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Microsoft Reveals its Internal Xbox Live Police

Tuesday Microsoft exposed its dedicated Policy and Enforcement team for Xbox Live who typically reside behind a black curtain and a sign that reads: "Please do not disturb. Sensitive material behind curtain." As seen on the right, there are the individuals who patrol the network daily for hackers, cheaters, phishers, account thieves, game code modifiers and foul-mouthed gamers.

“If you’re playing a game on Xbox LIVE, and somebody snipes you from across the map and you drop the F-bomb, we’re not going to ban you – not for the occasional slip," says Boris Erickson, Xbox LIVE Enforcement Unicorn Ninja. "We focus on the really bad stuff."

Erickson looks intimidating as it is, sporting a short Mohawk and tattoos covering every inch of his arms. He didn't explain why his job title was described as Unicorn Ninja, but he reassured gamers that the team has no plans to trample free speech.

"We are not here to be the arbiters of all speech," he adds. "But there are certainly some kinds of communication on Xbox LIVE that crosses a line – racism, homophobia, sexism, offensive comments about nationalities, and more."

According to Microsoft, the team receives stacks of complaints day in and day out covering reports of offensive behavior, speech, and materials. Some cases simply require the user to remove a word from their profile. Extreme cases means that the team has to ban users from the network altogether. "Or, as we like to say, inviting them to not be our customer," Erickson says. "These are paid subscriptions we’re taking away, so we want to make sure we’re doing exactly the right thing."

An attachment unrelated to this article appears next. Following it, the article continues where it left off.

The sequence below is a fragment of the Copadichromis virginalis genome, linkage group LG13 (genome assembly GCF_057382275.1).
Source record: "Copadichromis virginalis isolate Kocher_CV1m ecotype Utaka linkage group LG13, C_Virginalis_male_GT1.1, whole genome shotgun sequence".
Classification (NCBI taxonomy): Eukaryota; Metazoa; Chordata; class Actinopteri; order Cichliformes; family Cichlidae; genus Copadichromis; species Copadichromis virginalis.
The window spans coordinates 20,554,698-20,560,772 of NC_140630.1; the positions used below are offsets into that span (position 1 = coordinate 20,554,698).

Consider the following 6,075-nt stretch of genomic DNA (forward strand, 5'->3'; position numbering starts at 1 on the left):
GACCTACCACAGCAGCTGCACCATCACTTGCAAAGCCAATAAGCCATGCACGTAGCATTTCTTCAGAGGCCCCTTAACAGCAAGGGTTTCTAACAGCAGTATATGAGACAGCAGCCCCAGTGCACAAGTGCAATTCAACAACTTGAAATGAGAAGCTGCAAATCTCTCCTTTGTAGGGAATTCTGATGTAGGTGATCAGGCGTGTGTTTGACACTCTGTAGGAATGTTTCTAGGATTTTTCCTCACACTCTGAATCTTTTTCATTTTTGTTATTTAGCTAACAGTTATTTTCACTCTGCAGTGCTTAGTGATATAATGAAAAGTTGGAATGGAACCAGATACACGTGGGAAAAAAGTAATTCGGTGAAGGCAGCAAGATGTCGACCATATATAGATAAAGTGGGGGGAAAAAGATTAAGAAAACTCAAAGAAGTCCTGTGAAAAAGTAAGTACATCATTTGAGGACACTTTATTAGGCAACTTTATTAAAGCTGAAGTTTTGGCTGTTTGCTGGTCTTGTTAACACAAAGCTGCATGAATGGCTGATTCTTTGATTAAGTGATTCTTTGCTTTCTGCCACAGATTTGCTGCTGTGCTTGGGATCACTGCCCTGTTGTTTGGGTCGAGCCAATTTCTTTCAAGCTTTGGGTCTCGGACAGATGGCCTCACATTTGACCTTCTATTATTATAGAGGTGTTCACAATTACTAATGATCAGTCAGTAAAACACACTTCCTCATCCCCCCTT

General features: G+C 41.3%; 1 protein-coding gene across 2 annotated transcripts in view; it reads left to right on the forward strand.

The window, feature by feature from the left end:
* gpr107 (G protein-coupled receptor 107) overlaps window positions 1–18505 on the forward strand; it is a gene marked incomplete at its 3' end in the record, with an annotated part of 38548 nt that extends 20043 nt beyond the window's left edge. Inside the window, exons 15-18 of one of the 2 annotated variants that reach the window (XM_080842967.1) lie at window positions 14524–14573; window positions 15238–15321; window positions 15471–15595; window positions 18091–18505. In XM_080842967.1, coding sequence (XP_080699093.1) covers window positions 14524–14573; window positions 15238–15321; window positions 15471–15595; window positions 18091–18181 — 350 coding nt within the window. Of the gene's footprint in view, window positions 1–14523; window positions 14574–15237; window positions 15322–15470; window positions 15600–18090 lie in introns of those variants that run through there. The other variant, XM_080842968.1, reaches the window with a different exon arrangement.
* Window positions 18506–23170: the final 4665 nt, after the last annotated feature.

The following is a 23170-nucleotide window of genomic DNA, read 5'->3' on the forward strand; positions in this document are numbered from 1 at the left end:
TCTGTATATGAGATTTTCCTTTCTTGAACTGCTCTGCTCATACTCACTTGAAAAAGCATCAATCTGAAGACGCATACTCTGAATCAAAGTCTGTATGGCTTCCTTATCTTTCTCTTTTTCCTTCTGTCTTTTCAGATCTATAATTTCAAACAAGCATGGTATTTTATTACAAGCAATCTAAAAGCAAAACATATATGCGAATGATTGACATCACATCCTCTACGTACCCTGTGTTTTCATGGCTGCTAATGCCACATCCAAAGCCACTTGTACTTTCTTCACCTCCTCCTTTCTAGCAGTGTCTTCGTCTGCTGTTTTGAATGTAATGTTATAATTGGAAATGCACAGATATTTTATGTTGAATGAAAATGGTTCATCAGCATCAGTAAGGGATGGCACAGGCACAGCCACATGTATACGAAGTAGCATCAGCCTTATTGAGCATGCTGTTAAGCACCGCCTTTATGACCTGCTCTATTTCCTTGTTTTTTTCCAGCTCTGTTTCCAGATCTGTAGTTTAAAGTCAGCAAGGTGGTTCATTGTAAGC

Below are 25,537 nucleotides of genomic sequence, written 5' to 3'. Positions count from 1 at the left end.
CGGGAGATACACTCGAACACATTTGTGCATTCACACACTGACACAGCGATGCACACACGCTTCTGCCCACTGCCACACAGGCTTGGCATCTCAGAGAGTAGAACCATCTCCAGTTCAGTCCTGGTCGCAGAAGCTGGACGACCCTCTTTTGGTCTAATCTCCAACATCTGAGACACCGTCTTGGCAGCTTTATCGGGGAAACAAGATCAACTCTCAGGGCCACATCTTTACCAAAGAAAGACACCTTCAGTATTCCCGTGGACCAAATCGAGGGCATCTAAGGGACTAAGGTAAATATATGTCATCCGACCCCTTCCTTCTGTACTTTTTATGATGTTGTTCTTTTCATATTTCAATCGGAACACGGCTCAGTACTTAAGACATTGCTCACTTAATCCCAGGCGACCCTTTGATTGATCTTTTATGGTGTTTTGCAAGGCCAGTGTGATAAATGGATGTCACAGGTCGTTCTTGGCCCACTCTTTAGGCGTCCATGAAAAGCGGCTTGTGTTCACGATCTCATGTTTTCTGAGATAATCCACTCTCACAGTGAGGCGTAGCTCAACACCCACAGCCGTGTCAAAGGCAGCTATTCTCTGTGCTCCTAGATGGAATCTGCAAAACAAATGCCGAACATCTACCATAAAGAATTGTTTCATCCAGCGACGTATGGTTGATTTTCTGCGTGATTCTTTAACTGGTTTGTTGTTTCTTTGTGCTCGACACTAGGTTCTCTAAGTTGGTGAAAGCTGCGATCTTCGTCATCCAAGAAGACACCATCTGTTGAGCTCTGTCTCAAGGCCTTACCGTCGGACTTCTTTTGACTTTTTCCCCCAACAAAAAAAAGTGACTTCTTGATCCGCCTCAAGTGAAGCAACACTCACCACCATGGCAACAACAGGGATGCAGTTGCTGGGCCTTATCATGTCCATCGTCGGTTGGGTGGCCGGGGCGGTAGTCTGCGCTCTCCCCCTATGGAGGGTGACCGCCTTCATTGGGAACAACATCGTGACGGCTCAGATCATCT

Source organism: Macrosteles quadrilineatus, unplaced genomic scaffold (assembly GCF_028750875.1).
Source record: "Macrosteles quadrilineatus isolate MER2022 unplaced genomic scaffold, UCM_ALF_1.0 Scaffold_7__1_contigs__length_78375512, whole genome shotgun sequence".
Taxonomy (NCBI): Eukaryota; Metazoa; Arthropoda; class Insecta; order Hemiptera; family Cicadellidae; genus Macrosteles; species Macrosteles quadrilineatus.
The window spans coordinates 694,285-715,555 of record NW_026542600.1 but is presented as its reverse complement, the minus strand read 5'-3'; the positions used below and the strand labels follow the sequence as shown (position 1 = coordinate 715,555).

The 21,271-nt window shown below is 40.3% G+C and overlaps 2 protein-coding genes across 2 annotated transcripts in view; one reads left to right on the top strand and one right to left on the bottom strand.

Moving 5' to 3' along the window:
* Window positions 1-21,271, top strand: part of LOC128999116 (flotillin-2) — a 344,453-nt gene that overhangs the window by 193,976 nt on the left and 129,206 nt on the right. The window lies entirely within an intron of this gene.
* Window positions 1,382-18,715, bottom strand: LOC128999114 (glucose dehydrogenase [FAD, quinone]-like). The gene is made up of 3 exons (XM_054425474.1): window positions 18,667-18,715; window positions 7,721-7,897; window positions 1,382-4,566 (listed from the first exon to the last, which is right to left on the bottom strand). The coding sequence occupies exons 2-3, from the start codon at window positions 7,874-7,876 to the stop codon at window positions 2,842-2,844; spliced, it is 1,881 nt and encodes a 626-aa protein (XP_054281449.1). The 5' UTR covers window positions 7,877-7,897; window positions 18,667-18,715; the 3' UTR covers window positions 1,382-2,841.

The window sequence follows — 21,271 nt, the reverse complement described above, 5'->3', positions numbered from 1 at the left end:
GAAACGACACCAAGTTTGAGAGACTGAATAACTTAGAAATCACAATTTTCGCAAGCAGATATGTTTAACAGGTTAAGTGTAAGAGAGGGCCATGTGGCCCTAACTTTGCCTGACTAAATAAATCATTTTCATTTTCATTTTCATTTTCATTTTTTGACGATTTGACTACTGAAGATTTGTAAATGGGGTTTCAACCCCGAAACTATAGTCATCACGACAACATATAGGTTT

So how does the team keep track of all the complaints and evil-doers trolling the network? By using a Microsoft-developed program called Vulcan. “It was designed on cocktail napkins, then coded and designed to allow people who do complaint investigations to do so in an efficient and accurate way,” Erickson says. The team is actually using a new-and-improved version of the original Vulcan program that reportedly makes sorting through complaints even faster than before.

But outside sifting through complaints, the team is also out in the field monitoring gamers in real time, acting like covert secret agents reporting back to headquarters. "The enforcement agents also play games," Erickson says. "Part of what we pay them for is to be out there in the community, listening for threats, looking for vulnerabilities, and reporting back to us."

To read Microsoft’s full disclosure, head here.

  • memadmax
    Hehe, I thought that, since it IS microsoft, that these guys would look like the "agents" from "The Matrix"...
    Reply
  • RazorBurn
    The guy on middle really looks like me.. Just a bit more hair..
    Reply
  • alhanelem
    LOL, look out all you COD playing twelve year olds...
    Reply
  • back_by_demand
    So if these are the watchmen, who watches the watchmen?
    Reply
  • back_by_demand
    ReggieRayhomophobia is code for Sodomites are under our protection and to disagree with that sick lifestyle makes you a homophobe.Actually homophobia covers all gay people, including lesbians, where sodomy isn't generally practiced as the primary sex act, but thanks for sharing your ignorance.
    Reply
  • chickenhoagie
    Banning for foul language shouldn't happen at all. You should have the right to say whatever you want whenever you want as much as you want without getting banned. You're telling me Microsoft wants to make xbox live more strict than the USA's rights? Its even legal to tell a cop to fck off. and People complain that the US isn't exactly a free country, so whats that say about xbox live..

    I love live, but being punished for foul language is stupid in my opinion.
    Reply
  • back_by_demand